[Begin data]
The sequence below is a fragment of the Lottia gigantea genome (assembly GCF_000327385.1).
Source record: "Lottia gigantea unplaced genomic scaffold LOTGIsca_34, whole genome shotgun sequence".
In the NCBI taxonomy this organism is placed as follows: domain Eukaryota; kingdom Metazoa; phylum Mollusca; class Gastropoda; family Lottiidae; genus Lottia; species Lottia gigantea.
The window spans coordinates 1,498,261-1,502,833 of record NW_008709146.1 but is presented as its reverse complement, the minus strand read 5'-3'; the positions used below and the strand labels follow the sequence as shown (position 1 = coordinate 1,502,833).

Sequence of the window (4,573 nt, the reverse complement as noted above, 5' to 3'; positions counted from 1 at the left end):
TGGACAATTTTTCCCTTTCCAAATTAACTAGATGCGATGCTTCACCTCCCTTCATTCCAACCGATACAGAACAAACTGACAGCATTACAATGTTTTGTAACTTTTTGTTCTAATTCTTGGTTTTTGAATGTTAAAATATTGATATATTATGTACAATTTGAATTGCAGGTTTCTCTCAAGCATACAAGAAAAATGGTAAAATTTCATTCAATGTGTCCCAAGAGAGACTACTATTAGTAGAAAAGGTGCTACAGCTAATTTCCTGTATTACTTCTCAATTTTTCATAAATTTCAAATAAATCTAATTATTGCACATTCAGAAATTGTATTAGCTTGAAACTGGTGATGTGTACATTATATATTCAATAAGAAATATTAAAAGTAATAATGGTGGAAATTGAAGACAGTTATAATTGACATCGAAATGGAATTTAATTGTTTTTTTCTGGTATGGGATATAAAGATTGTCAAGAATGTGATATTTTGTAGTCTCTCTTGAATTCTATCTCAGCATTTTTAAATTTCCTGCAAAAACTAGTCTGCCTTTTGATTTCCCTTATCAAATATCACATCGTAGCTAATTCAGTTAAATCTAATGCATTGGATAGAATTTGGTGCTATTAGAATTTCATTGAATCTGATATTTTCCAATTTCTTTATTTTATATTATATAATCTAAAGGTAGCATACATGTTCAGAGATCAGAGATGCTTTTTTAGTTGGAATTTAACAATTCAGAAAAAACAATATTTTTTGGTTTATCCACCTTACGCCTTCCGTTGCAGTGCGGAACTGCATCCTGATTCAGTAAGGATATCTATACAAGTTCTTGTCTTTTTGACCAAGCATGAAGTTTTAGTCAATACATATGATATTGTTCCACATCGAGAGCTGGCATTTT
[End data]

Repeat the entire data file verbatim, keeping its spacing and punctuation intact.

The sequence below is a fragment of the Lottia gigantea genome (assembly GCF_000327385.1).
Source record: "Lottia gigantea unplaced genomic scaffold LOTGIsca_34, whole genome shotgun sequence".
In the NCBI taxonomy this organism is placed as follows: domain Eukaryota; kingdom Metazoa; phylum Mollusca; class Gastropoda; family Lottiidae; genus Lottia; species Lottia gigantea.
The window spans coordinates 1,498,261-1,502,833 of record NW_008709146.1 but is presented as its reverse complement, the minus strand read 5'-3'; the positions used below and the strand labels follow the sequence as shown (position 1 = coordinate 1,502,833).

Sequence of the window (4,573 nt, the reverse complement as noted above, 5' to 3'; positions counted from 1 at the left end):
TGGACAATTTTTCCCTTTCCAAATTAACTAGATGCGATGCTTCACCTCCCTTCATTCCAACCGATACAGAACAAACTGACAGCATTACAATGTTTTGTAACTTTTTGTTCTAATTCTTGGTTTTTGAATGTTAAAATATTGATATATTATGTACAATTTGAATTGCAGGTTTCTCTCAAGCATACAAGAAAAATGGTAAAATTTCATTCAATGTGTCCCAAGAGAGACTACTATTAGTAGAAAAGGTGCTACAGCTAATTTCCTGTATTACTTCTCAATTTTTCATAAATTTCAAATAAATCTAATTATTGCACATTCAGAAATTGTATTAGCTTGAAACTGGTGATGTGTACATTATATATTCAATAAGAAATATTAAAAGTAATAATGGTGGAAATTGAAGACAGTTATAATTGACATCGAAATGGAATTTAATTGTTTTTTTCTGGTATGGGATATAAAGATTGTCAAGAATGTGATATTTTGTAGTCTCTCTTGAATTCTATCTCAGCATTTTTAAATTTCCTGCAAAAACTAGTCTGCCTTTTGATTTCCCTTATCAAATATCACATCGTAGCTAATTCAGTTAAATCTAATGCATTGGATAGAATTTGGTGCTATTAGAATTTCATTGAATCTGATATTTTCCAATTTCTTTATTTTATATTATATAATCTAAAGGTAGCATACATGTTCAGAGATCAGAGATGCTTTTTTAGTTGGAATTTAACAATTCAGAAAAAACAATATTTTTTGGTTTATCCACCTTACGCCTTCCGTTGCAGTGCGGAACTGCATCCTGATTCAGTAAGGATATCTATACAAGTTCTTGTCTTTTTGACCAAGCATGAAGTTTTAGTCAATACATATGATATTGTTCCACATCGAGAGCTGGCATTTT